With India’s increasing reliance on energy imports and expanding trade levels, it is inevitable that India will seek to play a more active role in the Asia–Pacific. U.S. officials have given a nod to the potential for Indian power projection and frequently refer to India as a “net provider of security.”

Pakistan. Prime Minister Modi sought to create a positive dynamic in relations with Islamabad by inviting Pakistani Prime Minister Nawaz Sharif to his swearing-in ceremony, an unprecedented gesture in the subcontinent. The two countries’ foreign secretaries are set to meet on August 25 in Islamabad for the first time in over 18 months.

Still, a major terrorist attack inside India with links to Pakistan could quickly reverse the positive momentum in Indo–Pakistani ties. Having criticized Prime Minister Singh for being too soft on Pakistan, Modi would be under pressure to react strongly in the face of a terrorist provocation.

Moreover, there is growing concern about the impact on Indo–Pakistani relations of the international troop drawdown in Afghanistan and whether the Kashmir conflict could reignite. Washington and New Delhi must collaborate closely on Afghanistan and consider more carefully how to work together to prevent a Taliban resurgence.

Nuclear Issues

The nuclear liability issue has remained a stumbling block in Indo–U.S. relations over the past four years. While in opposition, the BJP opposed the nuclear deal and pushed for liability legislation that complicated U.S. companies’ ability to invest in civil nuclear projects in India.

Now that the BJP is in power, the U.S. must make a fresh push to resolve the liability issue to help create a level playing field for foreign investors considering investing in India’s civil nuclear sector. Without U.S. leadership on the India civil nuclear deal six years ago at the Nuclear Supplier’s Group, India would never have gained access to international civilian nuclear fuel and technology.

In this context, Washington should also continue to press for India’s membership in the major multilateral nonproliferation groupings such as the Nuclear Suppliers Group and the Missile Technology Control Regime.


India will have to manage a balancing act as it seeks to expand economic opportunity for all its citizens while projecting strength outside its borders and managing border tensions with Pakistan on one side and China on the other. The BJP’s assumption of power offers an opportunity to reinvigorate U.S.–India ties and work together for mutual benefit on areas such as defense, security, trade, and counterterrorism cooperation.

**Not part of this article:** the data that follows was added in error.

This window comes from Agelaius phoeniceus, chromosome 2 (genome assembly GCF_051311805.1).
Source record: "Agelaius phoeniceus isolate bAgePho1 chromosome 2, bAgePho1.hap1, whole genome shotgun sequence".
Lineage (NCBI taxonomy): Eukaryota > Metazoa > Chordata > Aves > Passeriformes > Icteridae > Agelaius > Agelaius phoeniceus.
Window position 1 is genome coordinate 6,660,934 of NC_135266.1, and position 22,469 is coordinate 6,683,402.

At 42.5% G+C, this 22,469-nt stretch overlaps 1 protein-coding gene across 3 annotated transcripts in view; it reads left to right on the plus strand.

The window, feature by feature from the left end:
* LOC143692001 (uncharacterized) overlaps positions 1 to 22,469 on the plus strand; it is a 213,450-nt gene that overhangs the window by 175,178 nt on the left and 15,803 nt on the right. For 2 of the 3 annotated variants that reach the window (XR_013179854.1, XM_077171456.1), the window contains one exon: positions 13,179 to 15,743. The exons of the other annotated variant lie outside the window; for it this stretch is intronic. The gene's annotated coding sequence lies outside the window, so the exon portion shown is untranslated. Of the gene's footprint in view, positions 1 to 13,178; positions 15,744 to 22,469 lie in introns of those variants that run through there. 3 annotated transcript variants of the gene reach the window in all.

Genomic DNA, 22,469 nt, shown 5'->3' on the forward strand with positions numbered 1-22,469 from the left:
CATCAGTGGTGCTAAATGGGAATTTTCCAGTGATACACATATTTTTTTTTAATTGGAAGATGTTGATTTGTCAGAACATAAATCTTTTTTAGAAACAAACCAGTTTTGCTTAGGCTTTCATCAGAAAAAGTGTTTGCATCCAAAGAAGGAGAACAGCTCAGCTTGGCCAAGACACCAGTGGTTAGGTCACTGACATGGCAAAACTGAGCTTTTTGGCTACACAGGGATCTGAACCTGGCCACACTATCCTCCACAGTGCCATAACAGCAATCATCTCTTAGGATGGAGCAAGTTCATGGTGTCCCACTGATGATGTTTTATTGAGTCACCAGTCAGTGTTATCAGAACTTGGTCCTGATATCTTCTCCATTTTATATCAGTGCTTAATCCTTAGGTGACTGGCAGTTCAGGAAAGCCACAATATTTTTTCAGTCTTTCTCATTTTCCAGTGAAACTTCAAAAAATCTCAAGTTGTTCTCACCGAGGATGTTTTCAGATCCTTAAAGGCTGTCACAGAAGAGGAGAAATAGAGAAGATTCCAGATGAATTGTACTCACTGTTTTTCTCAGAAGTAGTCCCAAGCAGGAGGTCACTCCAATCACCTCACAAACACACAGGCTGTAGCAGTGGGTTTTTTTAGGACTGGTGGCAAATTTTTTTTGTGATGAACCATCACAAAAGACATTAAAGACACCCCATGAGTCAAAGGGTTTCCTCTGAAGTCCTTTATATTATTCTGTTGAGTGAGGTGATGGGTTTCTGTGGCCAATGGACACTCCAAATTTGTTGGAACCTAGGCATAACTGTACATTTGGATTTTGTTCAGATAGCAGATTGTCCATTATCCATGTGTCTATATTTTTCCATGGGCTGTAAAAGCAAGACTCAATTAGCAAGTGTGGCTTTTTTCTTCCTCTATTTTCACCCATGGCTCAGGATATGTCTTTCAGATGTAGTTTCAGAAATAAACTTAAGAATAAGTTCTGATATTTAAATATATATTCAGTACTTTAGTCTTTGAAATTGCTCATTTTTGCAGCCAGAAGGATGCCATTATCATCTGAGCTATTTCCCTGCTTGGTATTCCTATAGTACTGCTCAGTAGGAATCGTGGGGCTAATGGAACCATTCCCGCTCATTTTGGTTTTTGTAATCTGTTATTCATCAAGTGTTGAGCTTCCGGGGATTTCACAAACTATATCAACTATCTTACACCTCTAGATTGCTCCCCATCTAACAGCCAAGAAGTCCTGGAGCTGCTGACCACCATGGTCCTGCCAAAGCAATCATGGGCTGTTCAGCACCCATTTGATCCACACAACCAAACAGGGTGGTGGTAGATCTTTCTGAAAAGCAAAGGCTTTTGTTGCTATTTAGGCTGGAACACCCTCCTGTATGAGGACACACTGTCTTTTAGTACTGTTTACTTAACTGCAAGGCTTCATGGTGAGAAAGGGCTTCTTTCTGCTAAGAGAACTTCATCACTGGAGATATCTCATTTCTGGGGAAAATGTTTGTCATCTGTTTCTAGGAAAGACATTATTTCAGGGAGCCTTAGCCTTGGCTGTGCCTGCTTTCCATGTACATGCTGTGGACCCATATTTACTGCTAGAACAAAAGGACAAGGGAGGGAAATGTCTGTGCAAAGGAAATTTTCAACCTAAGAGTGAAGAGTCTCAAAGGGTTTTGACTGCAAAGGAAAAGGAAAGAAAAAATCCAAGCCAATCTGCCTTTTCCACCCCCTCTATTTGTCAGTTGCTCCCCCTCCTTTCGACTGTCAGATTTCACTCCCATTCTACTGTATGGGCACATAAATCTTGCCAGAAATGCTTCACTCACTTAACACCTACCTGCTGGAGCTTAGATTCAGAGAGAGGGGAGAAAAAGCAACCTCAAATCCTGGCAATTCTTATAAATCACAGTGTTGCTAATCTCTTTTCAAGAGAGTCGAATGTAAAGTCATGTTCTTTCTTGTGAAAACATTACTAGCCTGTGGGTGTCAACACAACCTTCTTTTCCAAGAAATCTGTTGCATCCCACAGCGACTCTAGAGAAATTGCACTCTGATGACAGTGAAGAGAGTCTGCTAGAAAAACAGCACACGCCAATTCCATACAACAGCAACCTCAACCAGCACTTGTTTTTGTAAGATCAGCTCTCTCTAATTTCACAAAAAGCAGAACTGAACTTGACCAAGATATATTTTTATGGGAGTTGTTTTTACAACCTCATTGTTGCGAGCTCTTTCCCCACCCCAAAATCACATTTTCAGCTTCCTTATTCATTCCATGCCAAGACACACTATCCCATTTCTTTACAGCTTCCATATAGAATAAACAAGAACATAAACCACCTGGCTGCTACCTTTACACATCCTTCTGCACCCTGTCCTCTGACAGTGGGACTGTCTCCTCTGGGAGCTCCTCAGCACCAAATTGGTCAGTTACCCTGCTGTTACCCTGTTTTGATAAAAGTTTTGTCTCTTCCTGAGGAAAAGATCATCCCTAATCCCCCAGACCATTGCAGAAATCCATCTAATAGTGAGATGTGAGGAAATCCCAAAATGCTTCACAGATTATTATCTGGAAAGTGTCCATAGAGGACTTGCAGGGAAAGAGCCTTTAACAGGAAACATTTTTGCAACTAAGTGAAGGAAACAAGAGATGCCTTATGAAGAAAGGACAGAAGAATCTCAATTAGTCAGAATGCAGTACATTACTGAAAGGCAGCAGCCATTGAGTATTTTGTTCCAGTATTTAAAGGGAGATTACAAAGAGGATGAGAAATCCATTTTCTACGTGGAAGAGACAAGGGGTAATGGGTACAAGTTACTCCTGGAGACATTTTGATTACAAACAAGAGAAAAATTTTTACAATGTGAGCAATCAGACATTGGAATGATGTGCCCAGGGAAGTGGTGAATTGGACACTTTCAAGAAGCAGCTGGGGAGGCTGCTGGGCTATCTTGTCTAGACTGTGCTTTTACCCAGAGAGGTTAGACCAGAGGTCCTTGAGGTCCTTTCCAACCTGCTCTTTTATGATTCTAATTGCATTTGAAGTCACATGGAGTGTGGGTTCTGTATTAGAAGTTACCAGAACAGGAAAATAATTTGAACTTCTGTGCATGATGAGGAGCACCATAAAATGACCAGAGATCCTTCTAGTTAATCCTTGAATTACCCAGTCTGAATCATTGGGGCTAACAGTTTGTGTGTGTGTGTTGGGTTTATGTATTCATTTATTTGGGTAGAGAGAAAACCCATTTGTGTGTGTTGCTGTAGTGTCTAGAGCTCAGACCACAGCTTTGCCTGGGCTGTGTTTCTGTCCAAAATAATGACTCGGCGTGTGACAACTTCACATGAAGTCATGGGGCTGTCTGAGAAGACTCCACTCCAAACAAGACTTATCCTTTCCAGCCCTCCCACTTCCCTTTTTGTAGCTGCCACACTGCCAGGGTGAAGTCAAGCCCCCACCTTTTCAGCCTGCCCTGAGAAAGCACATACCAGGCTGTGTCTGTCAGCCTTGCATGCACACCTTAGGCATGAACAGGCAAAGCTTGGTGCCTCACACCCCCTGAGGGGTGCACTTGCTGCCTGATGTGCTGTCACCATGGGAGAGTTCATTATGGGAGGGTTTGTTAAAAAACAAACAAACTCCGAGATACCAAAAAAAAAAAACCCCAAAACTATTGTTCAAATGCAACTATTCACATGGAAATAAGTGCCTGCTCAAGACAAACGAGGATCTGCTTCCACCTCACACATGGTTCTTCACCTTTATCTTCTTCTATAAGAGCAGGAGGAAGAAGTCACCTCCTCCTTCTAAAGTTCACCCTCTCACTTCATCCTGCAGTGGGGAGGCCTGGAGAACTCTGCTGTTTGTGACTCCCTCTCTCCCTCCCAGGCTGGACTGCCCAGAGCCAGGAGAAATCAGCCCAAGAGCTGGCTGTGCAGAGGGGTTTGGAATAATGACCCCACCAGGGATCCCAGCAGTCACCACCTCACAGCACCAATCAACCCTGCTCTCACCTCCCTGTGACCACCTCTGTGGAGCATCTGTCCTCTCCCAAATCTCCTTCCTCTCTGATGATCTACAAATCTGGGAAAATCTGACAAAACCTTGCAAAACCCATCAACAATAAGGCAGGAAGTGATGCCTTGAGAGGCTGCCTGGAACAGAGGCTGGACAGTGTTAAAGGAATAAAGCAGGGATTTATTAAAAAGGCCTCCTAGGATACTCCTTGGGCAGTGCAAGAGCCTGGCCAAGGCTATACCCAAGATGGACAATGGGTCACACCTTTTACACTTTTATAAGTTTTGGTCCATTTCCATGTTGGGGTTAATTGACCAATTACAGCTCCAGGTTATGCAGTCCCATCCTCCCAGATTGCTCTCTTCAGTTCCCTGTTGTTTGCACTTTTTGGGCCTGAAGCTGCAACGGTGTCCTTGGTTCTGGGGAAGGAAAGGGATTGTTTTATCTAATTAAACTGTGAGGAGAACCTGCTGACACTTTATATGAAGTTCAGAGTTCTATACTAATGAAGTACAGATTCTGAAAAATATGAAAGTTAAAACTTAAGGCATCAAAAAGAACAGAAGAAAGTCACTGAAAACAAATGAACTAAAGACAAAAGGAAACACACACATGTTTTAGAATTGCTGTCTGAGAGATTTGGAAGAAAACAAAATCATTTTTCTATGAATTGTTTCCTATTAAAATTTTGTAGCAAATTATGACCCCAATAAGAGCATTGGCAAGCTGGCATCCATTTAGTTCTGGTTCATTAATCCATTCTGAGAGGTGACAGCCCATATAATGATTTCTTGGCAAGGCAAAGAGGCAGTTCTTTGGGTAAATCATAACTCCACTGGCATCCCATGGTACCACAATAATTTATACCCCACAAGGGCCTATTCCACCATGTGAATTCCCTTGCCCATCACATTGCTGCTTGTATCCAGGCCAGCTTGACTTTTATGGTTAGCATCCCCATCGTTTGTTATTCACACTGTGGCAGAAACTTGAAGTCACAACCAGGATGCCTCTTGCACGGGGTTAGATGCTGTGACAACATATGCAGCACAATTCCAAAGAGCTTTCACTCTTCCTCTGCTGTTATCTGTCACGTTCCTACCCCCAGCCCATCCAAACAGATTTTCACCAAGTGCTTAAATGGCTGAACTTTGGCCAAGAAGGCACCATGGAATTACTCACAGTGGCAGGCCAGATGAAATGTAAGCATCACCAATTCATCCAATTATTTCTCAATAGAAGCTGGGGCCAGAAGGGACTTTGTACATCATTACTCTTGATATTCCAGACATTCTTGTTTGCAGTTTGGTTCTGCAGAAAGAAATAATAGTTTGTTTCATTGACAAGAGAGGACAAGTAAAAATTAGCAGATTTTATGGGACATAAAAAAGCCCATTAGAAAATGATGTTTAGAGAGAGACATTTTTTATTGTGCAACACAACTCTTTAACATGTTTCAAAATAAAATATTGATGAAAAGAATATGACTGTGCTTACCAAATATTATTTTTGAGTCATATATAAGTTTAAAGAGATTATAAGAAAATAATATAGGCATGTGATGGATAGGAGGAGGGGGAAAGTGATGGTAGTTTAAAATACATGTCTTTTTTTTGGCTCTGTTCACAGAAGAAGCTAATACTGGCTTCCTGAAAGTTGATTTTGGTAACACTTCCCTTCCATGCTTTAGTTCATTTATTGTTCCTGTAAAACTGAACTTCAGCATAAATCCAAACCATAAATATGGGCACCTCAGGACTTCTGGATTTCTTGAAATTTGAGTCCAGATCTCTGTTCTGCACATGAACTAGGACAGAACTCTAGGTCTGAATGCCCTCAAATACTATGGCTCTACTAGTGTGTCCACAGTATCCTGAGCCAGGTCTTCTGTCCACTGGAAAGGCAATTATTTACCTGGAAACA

Many argue that the Obama Administration will be too distracted with other foreign policy challenges to focus on its relationship with India, but the reality is that our two countries need each other to cope with these global challenges, especially when it comes to international terrorism and maintaining a stable balance of power in the Asia–Pacific.

The quality of the Indo–U.S. relationship matters more than the quantity of dialogues. Both sides should seek to deepen their interactions and cooperation in a purposeful manner while learning to manage day-to-day irritants that almost certainly will arise.

—Lisa Curtis is a Senior Research Fellow in the Asian Studies Center, of the Kathryn and Shelby Cullom Davis Institute for National Security and Foreign Policy, at The Heritage Foundation.

This lecture was delivered at the National Council of Asian Indian Associations Indian Independence Day Banquet on August 16, 2014. 

About the Author

Lisa Curtis

Senior Research Fellow

Read More

Request an interview

Request an Interview with A Heritage Expert

Please complete the following form to request an interview with a Heritage expert.
Please note that all fields must be completed.

Heritage’s daily Morning Bell e-mail keeps you updated on the ongoing policy battles in Washington and around the country.

The subscription is free and delivers you the latest conservative policy perspectives on the news each weekday–straight from Heritage experts.